|Best CPU Cooler Performance AMD Socket AM3 Preview|
|Reviews - Featured Reviews: Cooling|
|Written by Olin Coles|
|Wednesday, 06 January 2010|
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Best CPU Cooler Performance AMD Socket AM3 Preview
It shames me to write this, but sometimes the reader's needs must come before those of the website. For the past several months, Benchmark Reviews has been busy at work on the our Best CPU Cooler Performance AMD AM2/AM3 Q4-2009 article. Dispite my best efforts to hurdle every roadblock, there were too many problems to allow sucessful completion of the entire article before departing for the 2010 International Consumer Electronics Show (CES). That might sound like bad news, but there's some good to it: although several manufacturers told me that samples had been shipped (only to come back weeks later and tell me no samples were available), several new CPU cooler products actually were tested. Our tests results are presented in unfinished article stictly for informational purposes, so that our readers can make the best decisions possible when they shop for aftermarket cooling products.
The AMD Phenom II has been a popular choice for enthusiasts lately, and Benchmark Reviews understands the interest that budget-conscious overclockers have with the affordable Black Edition CPU's. A quick review of our Featured Reviews: Processors section will reaveal that we feature several products from each chip-maker, with the Intel Core i7-920, Intel Core i5-750, and AMD Phenom II X4 965 BE having all received Editor's Choice Awards over the past two years. However, due to popular response from our community, Benchmark Reviews decided it was time to focus on AMD in one of our Best CPU Cooler Performance series.
In this 'preview' article, Benchmark Reviews tests several CPU coolers on the AM3 socket for the AMD Phenom-II platform. An overclocked AMD Phenom II X4 965 "Black Edition" processor was used (original 140W version), and given a heart-warming 1.55 volts to the vCore so it could reach 4000MHz (4GHz) stable. We did test with 1.6V at first, but felt it was unsafe for all but the absolute best coolers. The heat produced at 1.55V caused at least one product to earn high marks in our tests, while another fell so far below respectible performance that it pains us to expose it.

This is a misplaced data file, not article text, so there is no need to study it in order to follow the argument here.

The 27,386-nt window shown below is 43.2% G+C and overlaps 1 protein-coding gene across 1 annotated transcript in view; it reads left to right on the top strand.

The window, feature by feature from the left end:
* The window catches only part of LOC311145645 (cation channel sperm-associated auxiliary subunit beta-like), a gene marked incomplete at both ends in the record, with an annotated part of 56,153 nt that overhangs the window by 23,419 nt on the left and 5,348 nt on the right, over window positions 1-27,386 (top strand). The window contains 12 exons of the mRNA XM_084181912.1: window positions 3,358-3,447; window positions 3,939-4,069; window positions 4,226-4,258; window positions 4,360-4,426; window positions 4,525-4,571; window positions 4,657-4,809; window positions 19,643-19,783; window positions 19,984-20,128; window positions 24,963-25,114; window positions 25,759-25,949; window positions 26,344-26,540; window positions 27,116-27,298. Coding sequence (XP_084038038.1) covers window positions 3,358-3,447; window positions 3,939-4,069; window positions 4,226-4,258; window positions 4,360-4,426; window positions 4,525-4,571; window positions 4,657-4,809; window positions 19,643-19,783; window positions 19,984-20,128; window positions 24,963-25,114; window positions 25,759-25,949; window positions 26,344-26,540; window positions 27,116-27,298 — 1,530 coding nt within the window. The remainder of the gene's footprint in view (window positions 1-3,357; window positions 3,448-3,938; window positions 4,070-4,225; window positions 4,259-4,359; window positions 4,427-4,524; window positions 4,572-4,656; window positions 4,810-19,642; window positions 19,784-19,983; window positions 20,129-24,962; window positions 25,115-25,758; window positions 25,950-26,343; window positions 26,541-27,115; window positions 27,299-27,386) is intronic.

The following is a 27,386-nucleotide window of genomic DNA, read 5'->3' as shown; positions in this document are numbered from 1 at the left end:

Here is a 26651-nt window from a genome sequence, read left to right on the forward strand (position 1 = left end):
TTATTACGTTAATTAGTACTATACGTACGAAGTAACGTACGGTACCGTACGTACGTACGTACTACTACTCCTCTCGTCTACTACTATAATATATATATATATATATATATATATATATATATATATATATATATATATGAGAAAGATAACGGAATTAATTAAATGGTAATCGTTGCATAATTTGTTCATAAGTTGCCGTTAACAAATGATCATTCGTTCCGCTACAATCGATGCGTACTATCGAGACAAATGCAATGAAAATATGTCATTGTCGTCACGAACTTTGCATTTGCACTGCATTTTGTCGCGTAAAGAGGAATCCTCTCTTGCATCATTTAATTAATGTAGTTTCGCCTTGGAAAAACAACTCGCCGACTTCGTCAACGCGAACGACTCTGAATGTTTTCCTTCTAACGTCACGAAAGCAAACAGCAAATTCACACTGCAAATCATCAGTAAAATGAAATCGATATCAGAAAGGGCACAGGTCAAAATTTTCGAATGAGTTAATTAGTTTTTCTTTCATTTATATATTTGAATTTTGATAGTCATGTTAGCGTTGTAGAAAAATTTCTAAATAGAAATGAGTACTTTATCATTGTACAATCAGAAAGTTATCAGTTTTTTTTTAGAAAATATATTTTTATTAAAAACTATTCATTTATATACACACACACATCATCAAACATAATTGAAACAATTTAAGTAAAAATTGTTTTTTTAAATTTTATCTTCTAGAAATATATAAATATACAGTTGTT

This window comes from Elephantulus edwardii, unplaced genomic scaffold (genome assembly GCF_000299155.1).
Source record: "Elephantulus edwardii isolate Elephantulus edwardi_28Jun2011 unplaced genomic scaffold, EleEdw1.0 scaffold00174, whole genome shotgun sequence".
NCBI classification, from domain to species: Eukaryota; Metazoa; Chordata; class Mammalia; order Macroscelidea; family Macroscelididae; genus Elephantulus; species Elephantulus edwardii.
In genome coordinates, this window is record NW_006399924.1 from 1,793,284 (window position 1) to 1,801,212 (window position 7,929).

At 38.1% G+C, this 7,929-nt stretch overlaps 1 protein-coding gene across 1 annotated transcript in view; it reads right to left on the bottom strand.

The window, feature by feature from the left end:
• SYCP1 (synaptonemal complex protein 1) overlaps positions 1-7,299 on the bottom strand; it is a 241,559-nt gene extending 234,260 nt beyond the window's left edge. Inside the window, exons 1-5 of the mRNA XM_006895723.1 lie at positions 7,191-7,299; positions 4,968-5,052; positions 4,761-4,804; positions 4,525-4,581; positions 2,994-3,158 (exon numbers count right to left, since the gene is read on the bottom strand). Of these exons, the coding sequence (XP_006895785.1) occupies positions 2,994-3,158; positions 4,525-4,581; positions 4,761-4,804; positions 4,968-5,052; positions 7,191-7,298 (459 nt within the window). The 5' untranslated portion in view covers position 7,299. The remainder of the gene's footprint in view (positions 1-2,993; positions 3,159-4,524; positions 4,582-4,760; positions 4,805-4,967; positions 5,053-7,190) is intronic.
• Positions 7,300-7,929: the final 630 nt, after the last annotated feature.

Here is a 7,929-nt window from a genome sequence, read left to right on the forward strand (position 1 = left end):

Computer hardware is an ever-evolving industry, and since Moores law only applies to an exponentially growing transistor count then there should probably be another law for cooling. In the very recent past there have been two major trends which have accelerated the performance potential of CPU cooler. That first development was the use of heat-pipes to directly contact with the CPU surface; which resulted in the Heat-pipe Direct Touch technology. The second development is by no mean a new concept, just new to our industry in specific. For many years now heatsinks have been full of right angles, but very recently companies have begun to recognize the need to disrupt smooth airflow and reduce the laminar skin effect which allows air to travel just above the solid surface. Some manufacturers have used at least one of these new concepts in their product design, and only a few are beginning to incorporate both. Benchmark Reviews will see how much this affects the overall performance as we test a large segment of enthusiast cooling products.
Before we inspect each member of our new CPU cooler collection, let's establish that our tests consist of methods we have determined to be the best for our one singular purpose. Our methodology isn't written in stone, and could very likely be changed or modified as we receive justification (and feedback from the community). Our scope is limited to stand-alone products only, meaning those products which can be installed and operated without additional critical components needed or kit construction. This generally excludes most commercial liquid cooling systems, which may potentially offer better performance than the products we test for this article but require components to be assembled from various options and equipment. Suffice it to say, the vast majority of gamers and enthusiasts are using air-cooled solutions and therefore we target this review series towards them. We encourage hardware enthusiasts to utilize the equipment available to them, and select the cooling fan that best suits their needs. Just keep in mind that exceptional cooling performance must begin with the CPU cooler, and end with the cooling fan. It's the foundation of the unit that makes a difference, which is exactly what we're after in this article.
EDITOR'S NOTE 13 FEB 2010: Benchmark Reviews will publish our Q1-2010 Best CPU Cooler Performance LGA1366 article on 11 March 2010. Several new heatsinks along with some enthusiast favorites will all be tested on an overclocked six-core processor. Additionally, our performance test results for the AMD AM3 socket will also be included.